The horses who work at the school are bred at the Piber Federal Stud; around 40 foals are born each year. The very best colts are selected by the Chief Rider to be trained as Riding School stallions from the age of four; others are gelded, schooled and then sold as wonderful riding or carriage horses. The best fillies, of course, join the broodmare band.

Mares and foals at the Federal Stud
Mares and foals at the Federal Stud

It takes about six years for the stallions at the school to be ready to take part in the quadrille – for most of them, that is where their training is complete. Only very few, particularly talented and sensitive stallions master the ‘airs above the ground’ movements: the levade, the courbette and the capriole.

It isn’t all work and no play for the Riding School stallions though – the school has summer stables in the south of Austria, where the stallions go for seven weeks of relaxation. There, they live in paddocks (yay!), don’t do any schooling (double yay!) and go hacking in the forest (triple yay!). The summer stables is also where the stallions go to retire, at around the age of 25.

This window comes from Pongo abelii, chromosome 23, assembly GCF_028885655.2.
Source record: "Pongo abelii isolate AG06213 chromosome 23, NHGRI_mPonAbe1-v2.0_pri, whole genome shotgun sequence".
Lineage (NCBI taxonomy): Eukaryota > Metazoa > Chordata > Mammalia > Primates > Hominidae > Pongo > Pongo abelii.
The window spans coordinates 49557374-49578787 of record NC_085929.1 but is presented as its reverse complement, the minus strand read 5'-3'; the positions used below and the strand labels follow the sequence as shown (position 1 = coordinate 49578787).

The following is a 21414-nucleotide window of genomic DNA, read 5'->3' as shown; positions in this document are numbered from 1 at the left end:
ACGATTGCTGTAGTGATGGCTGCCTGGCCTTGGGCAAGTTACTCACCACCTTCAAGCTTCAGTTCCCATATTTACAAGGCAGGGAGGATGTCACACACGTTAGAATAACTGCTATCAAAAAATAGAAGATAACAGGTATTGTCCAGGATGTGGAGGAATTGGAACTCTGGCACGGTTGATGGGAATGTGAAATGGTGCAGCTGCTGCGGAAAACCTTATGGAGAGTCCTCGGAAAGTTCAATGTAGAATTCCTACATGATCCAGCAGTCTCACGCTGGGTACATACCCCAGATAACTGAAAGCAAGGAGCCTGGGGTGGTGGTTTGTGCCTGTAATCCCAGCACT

Airs above the ground

The levade is the first high school movement (image

Levade: this is the first ‘high school’ movement taught, and is the basis for the others, though strictly speaking it’s not an air above the ground! It’s a real test of strength and balance, and looks like a very controlled, sustained rear – the horse raises his forehand off the ground and tucks his front legs up evenly. Not many horses are capable of a good quality levade!

The capriole is the hardest of the airs (Image: Spanish Riding School)

Capriole: this word means ‘leap of a goat’ which will give you some idea what it looks like! The horse jumps from a levade straight up in the air, kicks out with the hind legs, then lands with all four legs on the ground. It is the hardest of the airs above the ground, and requires an enormously powerful horse to perform it correctly.

The corbette - a series of hops from a rear! (Image: Spanish Riding School)
The corbette – a series of hops from a rear! (Image: Spanish Riding School)